# BioPerl module for Bio::SeqFeatureI
# Please direct questions and support issues to <bioperl-l@bioperl.org>
# Cared for by Ewan Birney <birney@ebi.ac.uk>
# Copyright Ewan Birney
# You may distribute this module under the same terms as perl itself

# POD documentation - main docs before the code

=head1 NAME

Bio::SeqFeatureI - Abstract interface of a Sequence Feature


    # get a seqfeature somehow, eg, from a Sequence with Features attached

    foreach $feat ( $seq->get_SeqFeatures() ) {
        print "Feature from ", $feat->start, "to ",
              $feat->end, " Primary tag  ", $feat->primary_tag,
              ", produced by ", $feat->source_tag(), "\n";

        if ( $feat->strand == 0 ) {
            print "Feature applicable to either strand\n";
        else {
            print "Feature on strand ", $feat->strand,"\n"; # -1,1

        print "feature location is ",$feat->start, "..",
              $feat->end, " on strand ", $feat->strand, "\n";
        print "easy utility to print locations in GenBank/EMBL way ",
              $feat->location->to_FTstring(), "\n";

        foreach $tag ( $feat->get_all_tags() ) {
            print "Feature has tag ", $tag, " with values, ",
                  join(' ',$feat->get_tag_values($tag)), "\n";
        print "new feature\n" if $feat->has_tag('new');
        # features can have sub features
        my @subfeat = $feat->get_SeqFeatures();


This interface is the functions one can expect for any Sequence
Feature, whatever its implementation or whether it is a more complex
type (eg, a Gene). This object does not actually provide any
implementation, it just provides the definitions of what methods one can
call. See Bio::SeqFeature::Generic for a good standard implementation
of this object


User feedback is an integral part of the evolution of this and other
Bioperl modules. Send your comments and suggestions preferably to one
of the Bioperl mailing lists.  Your participation is much appreciated.

  bioperl-l@bioperl.org                  - General discussion
  http://bioperl.org/wiki/Mailing_lists  - About the mailing lists

=head2 Support

Please direct usage questions or support issues to the mailing list:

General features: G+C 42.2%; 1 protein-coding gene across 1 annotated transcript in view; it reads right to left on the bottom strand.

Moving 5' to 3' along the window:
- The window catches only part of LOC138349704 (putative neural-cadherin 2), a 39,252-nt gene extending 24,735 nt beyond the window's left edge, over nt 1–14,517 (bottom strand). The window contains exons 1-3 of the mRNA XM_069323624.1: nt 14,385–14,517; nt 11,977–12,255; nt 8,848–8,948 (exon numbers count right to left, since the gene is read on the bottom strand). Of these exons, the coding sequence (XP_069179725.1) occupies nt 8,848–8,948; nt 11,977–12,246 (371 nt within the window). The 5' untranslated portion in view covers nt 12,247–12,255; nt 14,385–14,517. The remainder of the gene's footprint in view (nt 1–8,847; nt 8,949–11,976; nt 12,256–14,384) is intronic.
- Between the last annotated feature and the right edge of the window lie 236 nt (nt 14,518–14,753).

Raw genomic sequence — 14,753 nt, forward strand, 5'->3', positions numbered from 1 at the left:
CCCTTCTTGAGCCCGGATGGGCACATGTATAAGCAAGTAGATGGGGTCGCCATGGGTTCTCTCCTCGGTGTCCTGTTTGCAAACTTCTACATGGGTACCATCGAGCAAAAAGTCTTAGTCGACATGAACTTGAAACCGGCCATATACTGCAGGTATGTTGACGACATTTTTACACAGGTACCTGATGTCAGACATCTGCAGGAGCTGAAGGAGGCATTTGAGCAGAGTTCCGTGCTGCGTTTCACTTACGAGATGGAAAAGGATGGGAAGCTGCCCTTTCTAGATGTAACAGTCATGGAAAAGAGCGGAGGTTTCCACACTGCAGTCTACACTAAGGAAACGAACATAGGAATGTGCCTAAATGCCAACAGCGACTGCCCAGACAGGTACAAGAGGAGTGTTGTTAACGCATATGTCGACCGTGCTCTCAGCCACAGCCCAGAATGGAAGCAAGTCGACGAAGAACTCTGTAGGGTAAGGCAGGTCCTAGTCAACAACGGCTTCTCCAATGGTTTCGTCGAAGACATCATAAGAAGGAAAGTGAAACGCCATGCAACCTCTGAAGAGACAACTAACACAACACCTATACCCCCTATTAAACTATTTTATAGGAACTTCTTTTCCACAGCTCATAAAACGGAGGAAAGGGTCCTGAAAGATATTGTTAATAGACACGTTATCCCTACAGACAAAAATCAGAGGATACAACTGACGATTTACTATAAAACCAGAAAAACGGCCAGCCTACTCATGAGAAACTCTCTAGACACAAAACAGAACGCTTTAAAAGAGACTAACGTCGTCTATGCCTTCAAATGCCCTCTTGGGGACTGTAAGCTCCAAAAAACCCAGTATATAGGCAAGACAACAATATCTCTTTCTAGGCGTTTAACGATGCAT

rather than to the module maintainer directly. Many experienced and
reponsive experts will be able look at the problem and quickly
address it. Please include a thorough description of the problem
with code and data examples if at all possible.

=head2 Reporting Bugs

Report bugs to the Bioperl bug tracking system to help us keep track
the bugs and their resolution.  Bug reports can be submitted via the



The rest of the documentation details each of the object
methods. Internal methods are usually preceded with a _


# Let the code begin...

package Bio::SeqFeatureI;
$Bio::SeqFeatureI::VERSION = '1.7.8';
use vars qw($HasInMemory);
use strict;
    eval { require Bio::DB::InMemoryCache };
    if( $@ ) { $HasInMemory = 0 }
    else { $HasInMemory = 1 }

use Bio::Seq;

use Carp;

use base qw(Bio::RangeI);

=head1 Bio::SeqFeatureI specific methods

New method interfaces.


=head2 get_SeqFeatures

 Title   : get_SeqFeatures
 Usage   : @feats = $feat->get_SeqFeatures();
 Function: Returns an array of sub Sequence Features
 Returns : An array
 Args    : none


sub get_SeqFeatures{
   my ($self,@args) = @_;


=head2 display_name

 Title   : display_name
 Usage   : $name = $feat->display_name()
 Function: Returns the human-readable name of the feature for displays.
 Returns : a string
 Args    : none


sub display_name {

=head2 primary_tag

 Title   : primary_tag
 Usage   : $tag = $feat->primary_tag()
 Function: Returns the primary tag for a feature,
           eg 'exon'
 Returns : a string
 Args    : none


sub primary_tag{
   my ($self,@args) = @_;



=head2 source_tag

 Title   : source_tag
 Usage   : $tag = $feat->source_tag()
 Function: Returns the source tag for a feature,
           eg, 'genscan'
 Returns : a string
 Args    : none


sub source_tag{
   my ($self,@args) = @_;


=head2 has_tag

 Title   : has_tag
 Usage   : $tag_exists = $self->has_tag('some_tag')
 Returns : TRUE if the specified tag exists, and FALSE otherwise
 Args    :


sub has_tag{
   my ($self,@args) = @_;



=head2 get_tag_values

 Title   : get_tag_values
 Usage   : @values = $self->get_tag_values('some_tag')
 Returns : An array comprising the values of the specified tag.
 Args    : a string

throws an exception if there is no such tag


sub get_tag_values {

=head2 get_tagset_values

 Title   : get_tagset_values
 Usage   : @values = $self->get_tagset_values(qw(label transcript_id product))
 Returns : An array comprising the values of the specified tags, in order of tags
 Args    : An array of strings

does NOT throw an exception if none of the tags are not present

this method is useful for getting a human-readable label for a
SeqFeatureI; not all tags can be assumed to be present, so a list of
possible tags in preferential order is provided


# interface + abstract method
sub get_tagset_values {
    my ($self, @args) = @_;
    my @vals = ();
    foreach my $arg (@args) {
        if ($self->has_tag($arg)) {
            push(@vals, $self->get_tag_values($arg));
    return @vals;

=head2 get_all_tags

 Title   : get_all_tags
 Usage   : @tags = $feat->get_all_tags()
 Function: gives all tags for this feature
 Returns : an array of strings
 Args    : none


sub get_all_tags{

=head2 attach_seq

 Title   : attach_seq
 Usage   : $sf->attach_seq($seq)
 Function: Attaches a Bio::Seq object to this feature. This
           Bio::Seq object is for the *entire* sequence: ie
           from 1 to 10000

           Note that it is not guaranteed that if you obtain a feature from
           an object in bioperl, it will have a sequence attached. Also,
           implementors of this interface can choose to provide an empty
           implementation of this method. I.e., there is also no guarantee